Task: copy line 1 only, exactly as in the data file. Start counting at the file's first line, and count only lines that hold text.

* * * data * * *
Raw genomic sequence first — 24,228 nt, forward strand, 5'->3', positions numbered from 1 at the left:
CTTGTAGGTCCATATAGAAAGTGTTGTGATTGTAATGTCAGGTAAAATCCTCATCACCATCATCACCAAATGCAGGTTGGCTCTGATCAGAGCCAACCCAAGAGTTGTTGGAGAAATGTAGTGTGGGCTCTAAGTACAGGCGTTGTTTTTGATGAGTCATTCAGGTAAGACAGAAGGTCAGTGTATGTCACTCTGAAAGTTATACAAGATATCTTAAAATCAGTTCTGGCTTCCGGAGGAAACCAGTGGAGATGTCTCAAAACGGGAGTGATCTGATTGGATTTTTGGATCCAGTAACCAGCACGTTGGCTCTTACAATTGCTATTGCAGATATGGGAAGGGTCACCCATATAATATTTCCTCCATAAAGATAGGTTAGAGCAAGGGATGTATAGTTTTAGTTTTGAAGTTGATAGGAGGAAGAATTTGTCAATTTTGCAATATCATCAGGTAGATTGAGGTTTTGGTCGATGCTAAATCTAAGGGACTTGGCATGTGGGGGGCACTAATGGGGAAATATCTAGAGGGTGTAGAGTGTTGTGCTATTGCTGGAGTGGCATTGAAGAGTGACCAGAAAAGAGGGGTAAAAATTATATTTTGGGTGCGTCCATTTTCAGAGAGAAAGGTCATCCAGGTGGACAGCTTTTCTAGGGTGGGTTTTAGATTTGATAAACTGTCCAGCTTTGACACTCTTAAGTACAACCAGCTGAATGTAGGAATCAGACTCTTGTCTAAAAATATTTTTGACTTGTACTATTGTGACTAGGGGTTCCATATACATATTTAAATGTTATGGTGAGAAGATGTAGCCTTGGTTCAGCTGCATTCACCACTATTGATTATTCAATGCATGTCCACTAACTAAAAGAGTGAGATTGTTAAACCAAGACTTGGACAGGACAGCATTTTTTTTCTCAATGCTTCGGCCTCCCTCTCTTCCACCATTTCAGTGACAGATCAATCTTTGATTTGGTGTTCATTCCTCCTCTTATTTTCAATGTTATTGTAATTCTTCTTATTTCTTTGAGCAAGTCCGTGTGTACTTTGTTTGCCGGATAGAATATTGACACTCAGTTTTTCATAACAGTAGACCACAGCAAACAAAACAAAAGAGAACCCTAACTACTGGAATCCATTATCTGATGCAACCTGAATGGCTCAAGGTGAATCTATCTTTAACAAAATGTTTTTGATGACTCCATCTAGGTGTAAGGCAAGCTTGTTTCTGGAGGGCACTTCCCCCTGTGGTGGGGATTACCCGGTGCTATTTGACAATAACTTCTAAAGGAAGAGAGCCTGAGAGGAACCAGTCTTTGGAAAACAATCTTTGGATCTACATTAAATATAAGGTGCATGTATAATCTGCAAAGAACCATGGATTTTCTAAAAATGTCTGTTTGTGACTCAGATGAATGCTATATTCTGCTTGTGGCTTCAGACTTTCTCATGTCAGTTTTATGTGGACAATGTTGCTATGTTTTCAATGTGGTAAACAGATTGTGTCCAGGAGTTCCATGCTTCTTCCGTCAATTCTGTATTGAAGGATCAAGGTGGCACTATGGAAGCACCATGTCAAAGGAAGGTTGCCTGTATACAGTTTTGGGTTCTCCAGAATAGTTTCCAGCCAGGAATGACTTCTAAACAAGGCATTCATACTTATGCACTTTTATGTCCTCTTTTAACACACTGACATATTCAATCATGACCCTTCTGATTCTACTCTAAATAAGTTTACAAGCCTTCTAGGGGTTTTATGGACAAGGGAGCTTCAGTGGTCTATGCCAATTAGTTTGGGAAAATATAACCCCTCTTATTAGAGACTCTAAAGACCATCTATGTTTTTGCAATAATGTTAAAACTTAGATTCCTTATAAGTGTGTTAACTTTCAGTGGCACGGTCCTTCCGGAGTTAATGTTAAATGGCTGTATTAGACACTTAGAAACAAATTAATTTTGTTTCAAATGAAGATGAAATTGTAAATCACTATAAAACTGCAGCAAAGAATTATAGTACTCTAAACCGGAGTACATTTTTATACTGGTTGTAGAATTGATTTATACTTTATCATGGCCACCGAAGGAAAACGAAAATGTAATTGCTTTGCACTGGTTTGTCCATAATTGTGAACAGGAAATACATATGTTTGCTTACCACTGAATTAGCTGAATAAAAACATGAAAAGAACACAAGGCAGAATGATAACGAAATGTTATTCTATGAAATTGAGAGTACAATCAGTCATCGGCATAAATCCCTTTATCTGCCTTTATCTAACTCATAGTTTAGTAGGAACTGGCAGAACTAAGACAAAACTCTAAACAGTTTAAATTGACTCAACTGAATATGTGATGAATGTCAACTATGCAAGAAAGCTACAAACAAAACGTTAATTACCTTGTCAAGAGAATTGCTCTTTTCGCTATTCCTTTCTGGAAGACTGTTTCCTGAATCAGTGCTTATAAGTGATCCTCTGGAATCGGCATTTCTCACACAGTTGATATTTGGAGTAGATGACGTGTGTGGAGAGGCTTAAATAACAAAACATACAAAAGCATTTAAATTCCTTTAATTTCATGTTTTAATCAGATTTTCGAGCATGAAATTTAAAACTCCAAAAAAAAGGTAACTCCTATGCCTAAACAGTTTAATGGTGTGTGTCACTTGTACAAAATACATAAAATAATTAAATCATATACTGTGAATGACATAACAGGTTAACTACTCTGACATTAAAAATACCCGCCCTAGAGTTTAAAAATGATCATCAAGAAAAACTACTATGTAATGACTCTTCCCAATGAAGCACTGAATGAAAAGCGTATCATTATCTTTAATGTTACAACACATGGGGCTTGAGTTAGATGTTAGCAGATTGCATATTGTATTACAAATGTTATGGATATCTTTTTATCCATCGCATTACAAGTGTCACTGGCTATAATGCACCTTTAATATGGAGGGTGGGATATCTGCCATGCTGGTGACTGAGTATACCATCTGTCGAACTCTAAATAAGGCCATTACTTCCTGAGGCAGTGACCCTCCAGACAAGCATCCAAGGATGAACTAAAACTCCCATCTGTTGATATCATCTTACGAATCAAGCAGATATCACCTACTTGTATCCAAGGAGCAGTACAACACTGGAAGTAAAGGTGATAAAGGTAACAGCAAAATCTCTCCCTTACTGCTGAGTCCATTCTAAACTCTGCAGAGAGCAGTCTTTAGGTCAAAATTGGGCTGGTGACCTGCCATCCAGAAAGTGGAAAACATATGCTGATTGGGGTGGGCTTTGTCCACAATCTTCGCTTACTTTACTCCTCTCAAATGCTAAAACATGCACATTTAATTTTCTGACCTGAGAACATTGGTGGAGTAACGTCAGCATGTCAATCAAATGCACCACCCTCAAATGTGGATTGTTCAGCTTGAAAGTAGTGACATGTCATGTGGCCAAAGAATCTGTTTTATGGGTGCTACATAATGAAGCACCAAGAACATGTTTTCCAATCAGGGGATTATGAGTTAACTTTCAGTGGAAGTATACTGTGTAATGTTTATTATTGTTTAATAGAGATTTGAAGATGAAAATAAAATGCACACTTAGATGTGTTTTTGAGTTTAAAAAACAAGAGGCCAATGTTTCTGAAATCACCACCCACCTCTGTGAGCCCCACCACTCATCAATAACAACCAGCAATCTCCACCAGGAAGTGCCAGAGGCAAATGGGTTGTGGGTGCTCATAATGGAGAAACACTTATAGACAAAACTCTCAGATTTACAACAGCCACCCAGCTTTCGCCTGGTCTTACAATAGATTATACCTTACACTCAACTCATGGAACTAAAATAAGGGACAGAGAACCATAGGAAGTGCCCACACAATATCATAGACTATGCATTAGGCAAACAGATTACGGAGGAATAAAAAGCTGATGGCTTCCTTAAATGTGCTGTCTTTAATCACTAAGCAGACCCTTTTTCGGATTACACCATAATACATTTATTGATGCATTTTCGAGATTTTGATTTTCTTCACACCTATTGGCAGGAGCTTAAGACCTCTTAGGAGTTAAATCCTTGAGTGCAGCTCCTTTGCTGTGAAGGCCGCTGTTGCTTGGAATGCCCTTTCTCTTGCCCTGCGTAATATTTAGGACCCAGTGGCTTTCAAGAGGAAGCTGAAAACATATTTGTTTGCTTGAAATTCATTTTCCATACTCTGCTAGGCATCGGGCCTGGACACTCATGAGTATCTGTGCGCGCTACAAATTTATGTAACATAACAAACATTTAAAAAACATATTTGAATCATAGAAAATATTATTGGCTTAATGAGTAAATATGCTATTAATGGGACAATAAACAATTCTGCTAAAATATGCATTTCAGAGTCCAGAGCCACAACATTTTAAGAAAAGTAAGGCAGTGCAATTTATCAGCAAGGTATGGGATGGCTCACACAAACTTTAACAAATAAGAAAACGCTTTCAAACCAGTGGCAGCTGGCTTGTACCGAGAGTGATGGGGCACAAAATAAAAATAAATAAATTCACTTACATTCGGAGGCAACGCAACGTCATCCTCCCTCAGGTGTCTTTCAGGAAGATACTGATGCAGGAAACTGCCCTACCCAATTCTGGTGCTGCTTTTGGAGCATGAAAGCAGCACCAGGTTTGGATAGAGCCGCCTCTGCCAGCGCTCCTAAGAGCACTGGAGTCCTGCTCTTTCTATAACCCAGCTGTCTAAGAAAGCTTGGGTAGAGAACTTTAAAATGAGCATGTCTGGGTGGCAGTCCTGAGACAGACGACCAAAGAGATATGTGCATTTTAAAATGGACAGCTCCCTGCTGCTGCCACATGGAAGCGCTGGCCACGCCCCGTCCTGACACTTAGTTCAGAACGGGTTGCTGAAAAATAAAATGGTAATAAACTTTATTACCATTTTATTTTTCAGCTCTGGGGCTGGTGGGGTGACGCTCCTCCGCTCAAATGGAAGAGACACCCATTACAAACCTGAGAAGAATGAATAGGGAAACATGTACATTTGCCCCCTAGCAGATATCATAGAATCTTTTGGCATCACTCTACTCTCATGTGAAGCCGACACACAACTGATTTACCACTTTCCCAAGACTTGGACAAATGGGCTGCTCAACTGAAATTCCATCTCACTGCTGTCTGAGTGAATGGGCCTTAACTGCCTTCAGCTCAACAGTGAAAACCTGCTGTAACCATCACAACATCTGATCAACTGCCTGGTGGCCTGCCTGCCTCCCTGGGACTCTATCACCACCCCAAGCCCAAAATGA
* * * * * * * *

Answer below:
Raw genomic sequence first — 24,228 nt, forward strand, 5'->3', positions numbered from 1 at the left: